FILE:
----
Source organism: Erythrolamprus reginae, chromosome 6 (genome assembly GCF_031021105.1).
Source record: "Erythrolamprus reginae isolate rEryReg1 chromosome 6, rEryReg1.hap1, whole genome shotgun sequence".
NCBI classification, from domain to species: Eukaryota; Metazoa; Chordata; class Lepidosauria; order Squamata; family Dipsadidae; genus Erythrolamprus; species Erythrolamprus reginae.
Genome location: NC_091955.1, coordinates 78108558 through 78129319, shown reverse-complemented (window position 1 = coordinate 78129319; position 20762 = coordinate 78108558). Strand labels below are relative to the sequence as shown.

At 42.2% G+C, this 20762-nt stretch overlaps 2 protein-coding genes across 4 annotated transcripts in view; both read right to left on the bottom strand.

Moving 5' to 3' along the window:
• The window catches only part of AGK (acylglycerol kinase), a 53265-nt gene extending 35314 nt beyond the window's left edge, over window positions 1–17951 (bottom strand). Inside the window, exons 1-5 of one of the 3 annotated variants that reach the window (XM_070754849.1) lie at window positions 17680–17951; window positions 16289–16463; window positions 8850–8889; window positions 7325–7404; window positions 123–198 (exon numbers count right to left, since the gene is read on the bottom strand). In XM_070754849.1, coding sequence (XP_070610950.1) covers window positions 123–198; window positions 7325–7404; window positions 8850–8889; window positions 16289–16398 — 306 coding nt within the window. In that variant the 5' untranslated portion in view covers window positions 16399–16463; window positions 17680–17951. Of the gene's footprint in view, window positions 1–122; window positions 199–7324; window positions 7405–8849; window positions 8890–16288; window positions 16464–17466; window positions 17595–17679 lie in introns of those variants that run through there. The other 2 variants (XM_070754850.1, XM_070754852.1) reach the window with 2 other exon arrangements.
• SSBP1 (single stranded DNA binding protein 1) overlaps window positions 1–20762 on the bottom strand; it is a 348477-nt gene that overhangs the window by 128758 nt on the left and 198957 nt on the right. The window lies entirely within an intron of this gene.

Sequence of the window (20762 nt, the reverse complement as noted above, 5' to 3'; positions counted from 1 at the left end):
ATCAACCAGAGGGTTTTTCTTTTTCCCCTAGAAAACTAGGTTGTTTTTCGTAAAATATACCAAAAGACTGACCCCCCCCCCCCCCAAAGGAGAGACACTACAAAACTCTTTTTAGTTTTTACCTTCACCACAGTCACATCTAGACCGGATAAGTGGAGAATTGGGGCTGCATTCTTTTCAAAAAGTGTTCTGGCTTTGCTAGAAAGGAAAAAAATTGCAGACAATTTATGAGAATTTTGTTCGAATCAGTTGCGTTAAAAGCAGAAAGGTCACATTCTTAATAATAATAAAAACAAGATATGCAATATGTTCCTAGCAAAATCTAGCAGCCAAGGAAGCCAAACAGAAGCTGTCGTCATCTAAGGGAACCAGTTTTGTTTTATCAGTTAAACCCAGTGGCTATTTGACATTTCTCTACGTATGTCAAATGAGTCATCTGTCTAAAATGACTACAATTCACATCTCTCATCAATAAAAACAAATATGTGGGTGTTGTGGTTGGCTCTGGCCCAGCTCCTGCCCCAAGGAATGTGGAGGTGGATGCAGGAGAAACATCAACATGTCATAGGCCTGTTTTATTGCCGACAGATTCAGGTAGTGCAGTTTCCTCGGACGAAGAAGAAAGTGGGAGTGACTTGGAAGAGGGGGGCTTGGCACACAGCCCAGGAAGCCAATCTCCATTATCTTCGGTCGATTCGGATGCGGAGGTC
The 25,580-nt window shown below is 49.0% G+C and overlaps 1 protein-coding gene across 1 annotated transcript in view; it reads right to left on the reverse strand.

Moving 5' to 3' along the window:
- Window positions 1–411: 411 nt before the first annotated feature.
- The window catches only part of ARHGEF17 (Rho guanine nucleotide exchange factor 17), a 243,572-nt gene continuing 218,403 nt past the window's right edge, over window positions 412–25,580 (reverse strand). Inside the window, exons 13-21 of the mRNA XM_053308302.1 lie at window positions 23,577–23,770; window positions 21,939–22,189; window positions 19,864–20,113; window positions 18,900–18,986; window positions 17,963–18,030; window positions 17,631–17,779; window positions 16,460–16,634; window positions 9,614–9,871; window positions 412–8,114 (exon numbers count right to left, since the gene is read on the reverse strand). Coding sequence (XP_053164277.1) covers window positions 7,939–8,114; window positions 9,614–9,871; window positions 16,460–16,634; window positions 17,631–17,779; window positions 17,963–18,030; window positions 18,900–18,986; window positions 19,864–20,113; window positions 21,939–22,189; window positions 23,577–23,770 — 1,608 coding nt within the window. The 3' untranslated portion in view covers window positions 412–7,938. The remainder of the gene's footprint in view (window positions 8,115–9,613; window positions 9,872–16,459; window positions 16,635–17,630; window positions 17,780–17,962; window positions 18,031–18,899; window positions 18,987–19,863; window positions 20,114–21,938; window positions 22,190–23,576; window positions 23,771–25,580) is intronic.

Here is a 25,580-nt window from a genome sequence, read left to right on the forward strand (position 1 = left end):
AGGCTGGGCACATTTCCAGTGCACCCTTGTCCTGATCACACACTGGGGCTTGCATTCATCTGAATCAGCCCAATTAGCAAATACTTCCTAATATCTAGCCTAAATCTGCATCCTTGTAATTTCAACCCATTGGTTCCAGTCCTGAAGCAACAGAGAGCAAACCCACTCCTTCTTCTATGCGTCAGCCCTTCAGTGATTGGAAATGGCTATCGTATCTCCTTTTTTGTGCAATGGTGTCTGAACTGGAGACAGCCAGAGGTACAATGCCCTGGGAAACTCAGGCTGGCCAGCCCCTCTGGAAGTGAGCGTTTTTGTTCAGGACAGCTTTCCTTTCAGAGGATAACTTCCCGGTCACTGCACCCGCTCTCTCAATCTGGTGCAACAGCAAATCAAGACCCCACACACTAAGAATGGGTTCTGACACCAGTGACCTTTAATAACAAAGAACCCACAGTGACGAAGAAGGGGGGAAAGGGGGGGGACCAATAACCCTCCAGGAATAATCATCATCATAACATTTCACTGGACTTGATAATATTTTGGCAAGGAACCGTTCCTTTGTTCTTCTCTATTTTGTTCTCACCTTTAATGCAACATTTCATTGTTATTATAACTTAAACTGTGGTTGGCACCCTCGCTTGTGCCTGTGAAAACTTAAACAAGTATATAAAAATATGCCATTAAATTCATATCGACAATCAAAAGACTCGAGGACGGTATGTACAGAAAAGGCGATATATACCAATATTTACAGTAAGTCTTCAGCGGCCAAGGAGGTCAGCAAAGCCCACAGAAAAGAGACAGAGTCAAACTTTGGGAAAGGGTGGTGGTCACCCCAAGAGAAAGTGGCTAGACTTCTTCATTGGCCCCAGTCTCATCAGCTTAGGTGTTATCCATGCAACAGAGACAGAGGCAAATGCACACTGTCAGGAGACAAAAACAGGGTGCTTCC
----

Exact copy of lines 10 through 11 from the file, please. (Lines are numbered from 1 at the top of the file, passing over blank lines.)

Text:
ATCAACCAGAGGGTTTTTCTTTTTCCCCTAGAAAACTAGGTTGTTTTTCGTAAAATATACCAAAAGACTGACCCCCCCCCCCCCCAAAGGAGAGACACTACAAAACTCTTTTTAGTTTTTACCTTCACCACAGTCACATCTAGACCGGATAAGTGGAGAATTGGGGCTGCATTCTTTTCAAAAAGTGTTCTGGCTTTGCTAGAAAGGAAAAAAATTGCAGACAATTTATGAGAATTTTGTTCGAATCAGTTGCGTTAAAAGCAGAAAGGTCACATTCTTAATAATAATAAAAACAAGATATGCAATATGTTCCTAGCAAAATCTAGCAGCCAAGGAAGCCAAACAGAAGCTGTCGTCATCTAAGGGAACCAGTTTTGTTTTATCAGTTAAACCCAGTGGCTATTTGACATTTCTCTACGTATGTCAAATGAGTCATCTGTCTAAAATGACTACAATTCACATCTCTCATCAATAAAAACAAATATGTGGGTGTTGTGGTTGGCTCTGGCCCAGCTCCTGCCCCAAGGAATGTGGAGGTGGATGCAGGAGAAACATCAACATGTCATAGGCCTGTTTTATTGCCGACAGATTCAGGTAGTGCAGTTTCCTCGGACGAAGAAGAAAGTGGGAGTGACTTGGAAGAGGGGGGCTTGGCACACAGCCCAGGAAGCCAATCTCCATTATCTTCGGTCGATTCGGATGCGGAGGTC
The 25,580-nt window shown below is 49.0% G+C and overlaps 1 protein-coding gene across 1 annotated transcript in view; it reads right to left on the reverse strand.